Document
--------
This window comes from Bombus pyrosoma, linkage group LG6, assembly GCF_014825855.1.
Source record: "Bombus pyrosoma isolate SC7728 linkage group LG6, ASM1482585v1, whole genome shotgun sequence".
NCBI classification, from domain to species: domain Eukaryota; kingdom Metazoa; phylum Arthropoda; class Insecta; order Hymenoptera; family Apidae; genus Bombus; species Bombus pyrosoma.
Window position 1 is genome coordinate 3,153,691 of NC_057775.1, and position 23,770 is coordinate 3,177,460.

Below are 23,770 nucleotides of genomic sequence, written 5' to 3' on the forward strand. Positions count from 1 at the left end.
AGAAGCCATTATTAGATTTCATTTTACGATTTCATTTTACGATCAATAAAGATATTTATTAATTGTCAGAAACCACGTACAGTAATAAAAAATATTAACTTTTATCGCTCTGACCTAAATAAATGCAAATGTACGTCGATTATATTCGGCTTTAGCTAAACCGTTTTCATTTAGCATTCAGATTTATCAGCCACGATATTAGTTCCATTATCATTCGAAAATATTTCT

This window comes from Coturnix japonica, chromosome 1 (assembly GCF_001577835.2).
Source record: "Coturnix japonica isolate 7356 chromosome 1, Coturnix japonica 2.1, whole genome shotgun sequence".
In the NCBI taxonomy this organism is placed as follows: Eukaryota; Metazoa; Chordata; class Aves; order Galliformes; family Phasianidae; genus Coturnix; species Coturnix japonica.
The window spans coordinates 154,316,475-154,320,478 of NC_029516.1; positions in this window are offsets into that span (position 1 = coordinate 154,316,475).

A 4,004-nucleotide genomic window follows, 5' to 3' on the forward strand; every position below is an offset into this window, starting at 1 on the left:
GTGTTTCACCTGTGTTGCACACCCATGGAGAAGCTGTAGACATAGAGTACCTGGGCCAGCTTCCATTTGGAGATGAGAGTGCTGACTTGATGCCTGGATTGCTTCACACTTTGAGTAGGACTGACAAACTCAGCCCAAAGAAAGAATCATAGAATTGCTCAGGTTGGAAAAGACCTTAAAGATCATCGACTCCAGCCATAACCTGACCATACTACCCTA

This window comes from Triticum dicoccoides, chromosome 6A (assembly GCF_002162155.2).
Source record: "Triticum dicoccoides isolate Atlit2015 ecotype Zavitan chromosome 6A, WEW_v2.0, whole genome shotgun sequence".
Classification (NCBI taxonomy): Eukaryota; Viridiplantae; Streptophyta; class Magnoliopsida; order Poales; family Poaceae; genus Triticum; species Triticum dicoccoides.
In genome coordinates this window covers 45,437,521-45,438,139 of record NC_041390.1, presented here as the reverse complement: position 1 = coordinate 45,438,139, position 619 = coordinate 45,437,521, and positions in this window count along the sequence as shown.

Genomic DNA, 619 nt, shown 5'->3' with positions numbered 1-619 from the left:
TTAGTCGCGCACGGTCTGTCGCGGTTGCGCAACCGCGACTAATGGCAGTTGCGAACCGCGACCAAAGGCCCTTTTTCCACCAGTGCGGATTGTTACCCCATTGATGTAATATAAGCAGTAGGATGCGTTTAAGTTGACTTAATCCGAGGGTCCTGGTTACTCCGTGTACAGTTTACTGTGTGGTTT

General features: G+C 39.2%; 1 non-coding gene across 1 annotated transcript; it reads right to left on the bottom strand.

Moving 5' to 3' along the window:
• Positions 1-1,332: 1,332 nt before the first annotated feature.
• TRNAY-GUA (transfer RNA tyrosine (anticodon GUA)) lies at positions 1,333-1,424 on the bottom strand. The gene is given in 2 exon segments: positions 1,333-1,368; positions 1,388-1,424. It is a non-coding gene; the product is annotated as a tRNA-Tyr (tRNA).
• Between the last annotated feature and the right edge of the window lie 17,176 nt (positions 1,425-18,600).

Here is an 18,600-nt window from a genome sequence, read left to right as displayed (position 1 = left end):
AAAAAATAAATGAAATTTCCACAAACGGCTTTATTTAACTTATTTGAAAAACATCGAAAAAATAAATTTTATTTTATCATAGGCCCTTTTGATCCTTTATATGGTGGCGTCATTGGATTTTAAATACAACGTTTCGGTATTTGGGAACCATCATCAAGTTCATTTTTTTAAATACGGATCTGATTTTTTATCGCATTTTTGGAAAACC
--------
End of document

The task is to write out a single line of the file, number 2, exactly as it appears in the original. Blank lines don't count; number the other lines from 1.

Source record: "Bombus pyrosoma isolate SC7728 linkage group LG6, ASM1482585v1, whole genome shotgun sequence".